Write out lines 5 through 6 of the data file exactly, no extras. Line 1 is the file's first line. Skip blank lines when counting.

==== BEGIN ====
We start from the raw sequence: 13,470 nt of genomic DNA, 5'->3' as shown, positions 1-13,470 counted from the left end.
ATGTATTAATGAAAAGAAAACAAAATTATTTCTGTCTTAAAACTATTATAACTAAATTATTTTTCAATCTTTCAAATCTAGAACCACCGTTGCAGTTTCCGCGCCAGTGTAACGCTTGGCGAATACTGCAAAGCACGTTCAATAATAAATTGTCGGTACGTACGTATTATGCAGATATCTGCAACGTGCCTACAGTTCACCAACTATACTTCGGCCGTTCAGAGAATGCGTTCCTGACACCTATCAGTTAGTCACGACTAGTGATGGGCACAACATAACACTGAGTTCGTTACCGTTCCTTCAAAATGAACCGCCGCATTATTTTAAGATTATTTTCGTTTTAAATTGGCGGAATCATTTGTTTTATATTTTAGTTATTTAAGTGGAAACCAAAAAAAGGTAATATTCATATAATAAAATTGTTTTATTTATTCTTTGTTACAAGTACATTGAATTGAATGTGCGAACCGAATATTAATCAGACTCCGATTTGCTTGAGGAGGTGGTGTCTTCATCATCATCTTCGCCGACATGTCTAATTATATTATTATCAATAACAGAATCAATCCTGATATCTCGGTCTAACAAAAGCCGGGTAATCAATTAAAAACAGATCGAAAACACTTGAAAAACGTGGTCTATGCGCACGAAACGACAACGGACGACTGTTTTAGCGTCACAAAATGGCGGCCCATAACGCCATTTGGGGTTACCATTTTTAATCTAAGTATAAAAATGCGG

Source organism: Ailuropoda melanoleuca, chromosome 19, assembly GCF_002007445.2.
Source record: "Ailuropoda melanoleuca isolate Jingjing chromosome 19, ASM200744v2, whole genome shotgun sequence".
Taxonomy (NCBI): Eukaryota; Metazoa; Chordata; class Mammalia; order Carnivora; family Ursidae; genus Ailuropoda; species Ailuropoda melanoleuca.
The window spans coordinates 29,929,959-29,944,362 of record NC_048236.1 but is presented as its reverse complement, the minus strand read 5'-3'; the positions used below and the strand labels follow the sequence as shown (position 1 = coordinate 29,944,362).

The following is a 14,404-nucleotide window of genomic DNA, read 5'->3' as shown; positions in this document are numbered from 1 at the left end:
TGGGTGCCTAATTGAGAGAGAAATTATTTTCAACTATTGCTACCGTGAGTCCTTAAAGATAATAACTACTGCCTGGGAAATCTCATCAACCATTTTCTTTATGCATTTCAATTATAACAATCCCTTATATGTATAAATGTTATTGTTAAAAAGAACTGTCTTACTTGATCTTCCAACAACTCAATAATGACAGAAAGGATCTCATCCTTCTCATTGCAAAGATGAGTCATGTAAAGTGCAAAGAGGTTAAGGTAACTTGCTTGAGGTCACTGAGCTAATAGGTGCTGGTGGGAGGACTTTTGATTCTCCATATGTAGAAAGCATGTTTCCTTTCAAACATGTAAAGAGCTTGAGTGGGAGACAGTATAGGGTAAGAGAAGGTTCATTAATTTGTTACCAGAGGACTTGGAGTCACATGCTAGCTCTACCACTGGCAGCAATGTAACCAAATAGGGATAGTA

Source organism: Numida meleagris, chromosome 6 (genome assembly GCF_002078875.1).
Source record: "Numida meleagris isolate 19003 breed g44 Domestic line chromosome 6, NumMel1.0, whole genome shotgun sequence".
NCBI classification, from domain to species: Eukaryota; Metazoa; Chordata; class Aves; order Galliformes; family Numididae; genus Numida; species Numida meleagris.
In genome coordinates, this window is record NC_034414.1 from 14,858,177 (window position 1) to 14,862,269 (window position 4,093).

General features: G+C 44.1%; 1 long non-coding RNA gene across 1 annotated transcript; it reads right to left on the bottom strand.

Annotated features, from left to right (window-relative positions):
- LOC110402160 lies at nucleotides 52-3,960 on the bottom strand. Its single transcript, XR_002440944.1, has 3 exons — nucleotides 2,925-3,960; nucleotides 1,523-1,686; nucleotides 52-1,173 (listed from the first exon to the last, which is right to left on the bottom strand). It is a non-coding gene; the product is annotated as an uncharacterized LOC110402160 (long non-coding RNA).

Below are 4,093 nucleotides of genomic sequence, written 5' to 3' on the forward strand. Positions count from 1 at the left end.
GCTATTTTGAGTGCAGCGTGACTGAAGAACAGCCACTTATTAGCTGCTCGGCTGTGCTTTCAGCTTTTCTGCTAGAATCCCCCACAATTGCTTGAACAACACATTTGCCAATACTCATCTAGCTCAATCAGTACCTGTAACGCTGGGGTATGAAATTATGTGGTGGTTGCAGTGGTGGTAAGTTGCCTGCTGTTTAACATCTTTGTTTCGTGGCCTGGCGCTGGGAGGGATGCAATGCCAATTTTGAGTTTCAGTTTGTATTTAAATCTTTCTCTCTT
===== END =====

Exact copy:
Taxonomy (NCBI): Eukaryota; Metazoa; Chordata; class Mammalia; order Carnivora; family Ursidae; genus Ailuropoda; species Ailuropoda melanoleuca.
The window spans coordinates 29,929,959-29,944,362 of record NC_048236.1 but is presented as its reverse complement, the minus strand read 5'-3'; the positions used below and the strand labels follow the sequence as shown (position 1 = coordinate 29,944,362).